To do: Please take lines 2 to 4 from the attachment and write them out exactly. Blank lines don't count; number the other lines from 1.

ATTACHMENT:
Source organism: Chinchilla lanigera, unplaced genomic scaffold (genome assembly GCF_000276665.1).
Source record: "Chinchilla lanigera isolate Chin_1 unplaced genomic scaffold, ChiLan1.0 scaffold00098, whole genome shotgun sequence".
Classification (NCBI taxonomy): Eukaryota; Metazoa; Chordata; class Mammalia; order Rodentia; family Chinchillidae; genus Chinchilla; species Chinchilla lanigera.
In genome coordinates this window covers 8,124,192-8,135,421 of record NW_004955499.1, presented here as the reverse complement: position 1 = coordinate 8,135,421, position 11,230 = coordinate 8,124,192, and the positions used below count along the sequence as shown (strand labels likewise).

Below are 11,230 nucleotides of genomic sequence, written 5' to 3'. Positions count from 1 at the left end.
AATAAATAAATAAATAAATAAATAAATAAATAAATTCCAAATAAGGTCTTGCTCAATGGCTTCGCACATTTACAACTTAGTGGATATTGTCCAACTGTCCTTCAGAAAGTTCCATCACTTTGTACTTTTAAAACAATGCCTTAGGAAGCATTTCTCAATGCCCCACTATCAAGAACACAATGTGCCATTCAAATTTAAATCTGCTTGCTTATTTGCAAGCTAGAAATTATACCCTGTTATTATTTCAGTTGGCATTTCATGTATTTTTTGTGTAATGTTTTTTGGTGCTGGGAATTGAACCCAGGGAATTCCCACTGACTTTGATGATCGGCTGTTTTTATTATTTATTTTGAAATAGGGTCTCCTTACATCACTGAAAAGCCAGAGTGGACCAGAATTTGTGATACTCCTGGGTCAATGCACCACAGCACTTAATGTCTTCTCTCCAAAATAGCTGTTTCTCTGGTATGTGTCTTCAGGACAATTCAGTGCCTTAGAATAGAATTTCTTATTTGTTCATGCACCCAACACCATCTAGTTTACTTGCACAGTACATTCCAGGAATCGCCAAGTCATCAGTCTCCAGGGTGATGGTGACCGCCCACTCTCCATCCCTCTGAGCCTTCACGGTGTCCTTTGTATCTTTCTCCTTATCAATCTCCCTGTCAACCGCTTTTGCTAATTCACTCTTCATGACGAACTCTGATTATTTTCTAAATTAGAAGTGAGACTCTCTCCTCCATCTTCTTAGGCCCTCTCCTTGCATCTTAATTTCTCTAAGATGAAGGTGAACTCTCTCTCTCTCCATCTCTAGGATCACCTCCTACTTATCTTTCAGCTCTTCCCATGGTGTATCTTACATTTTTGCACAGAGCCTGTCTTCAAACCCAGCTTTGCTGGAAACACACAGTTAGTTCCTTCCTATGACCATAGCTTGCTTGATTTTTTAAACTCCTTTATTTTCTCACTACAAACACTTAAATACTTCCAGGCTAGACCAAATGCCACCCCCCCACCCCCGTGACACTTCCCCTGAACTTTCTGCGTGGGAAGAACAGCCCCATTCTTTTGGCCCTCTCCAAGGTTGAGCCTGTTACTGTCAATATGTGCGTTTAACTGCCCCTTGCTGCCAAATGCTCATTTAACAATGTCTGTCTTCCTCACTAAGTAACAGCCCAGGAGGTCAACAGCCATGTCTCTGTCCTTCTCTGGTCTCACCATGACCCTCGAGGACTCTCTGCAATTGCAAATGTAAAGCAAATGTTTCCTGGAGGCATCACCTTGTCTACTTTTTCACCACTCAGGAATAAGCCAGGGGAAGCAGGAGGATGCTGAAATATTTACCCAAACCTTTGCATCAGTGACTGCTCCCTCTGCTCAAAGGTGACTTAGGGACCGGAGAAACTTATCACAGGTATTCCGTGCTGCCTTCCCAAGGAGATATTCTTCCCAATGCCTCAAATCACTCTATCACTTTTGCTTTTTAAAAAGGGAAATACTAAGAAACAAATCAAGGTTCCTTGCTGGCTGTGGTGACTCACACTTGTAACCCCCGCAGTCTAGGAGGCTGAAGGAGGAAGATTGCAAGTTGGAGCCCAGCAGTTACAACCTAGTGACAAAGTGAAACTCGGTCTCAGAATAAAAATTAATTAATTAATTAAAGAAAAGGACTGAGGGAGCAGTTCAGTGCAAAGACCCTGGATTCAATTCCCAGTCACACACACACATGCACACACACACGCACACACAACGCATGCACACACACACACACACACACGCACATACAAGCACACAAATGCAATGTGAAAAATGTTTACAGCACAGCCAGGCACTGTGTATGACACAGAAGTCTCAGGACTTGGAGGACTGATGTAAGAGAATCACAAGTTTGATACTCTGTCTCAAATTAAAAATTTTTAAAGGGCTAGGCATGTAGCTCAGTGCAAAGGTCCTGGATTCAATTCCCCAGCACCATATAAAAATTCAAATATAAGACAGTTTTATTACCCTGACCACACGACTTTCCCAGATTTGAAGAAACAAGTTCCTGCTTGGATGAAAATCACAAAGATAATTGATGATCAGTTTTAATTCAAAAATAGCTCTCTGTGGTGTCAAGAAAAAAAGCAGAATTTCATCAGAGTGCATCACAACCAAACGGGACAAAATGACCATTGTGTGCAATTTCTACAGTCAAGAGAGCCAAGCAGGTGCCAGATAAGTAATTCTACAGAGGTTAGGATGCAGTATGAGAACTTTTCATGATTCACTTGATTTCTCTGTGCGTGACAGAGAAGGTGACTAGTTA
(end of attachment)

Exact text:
Source record: "Chinchilla lanigera isolate Chin_1 unplaced genomic scaffold, ChiLan1.0 scaffold00098, whole genome shotgun sequence".
Classification (NCBI taxonomy): Eukaryota; Metazoa; Chordata; class Mammalia; order Rodentia; family Chinchillidae; genus Chinchilla; species Chinchilla lanigera.
In genome coordinates this window covers 8,124,192-8,135,421 of record NW_004955499.1, presented here as the reverse complement: position 1 = coordinate 8,135,421, position 11,230 = coordinate 8,124,192, and the positions used below count along the sequence as shown (strand labels likewise).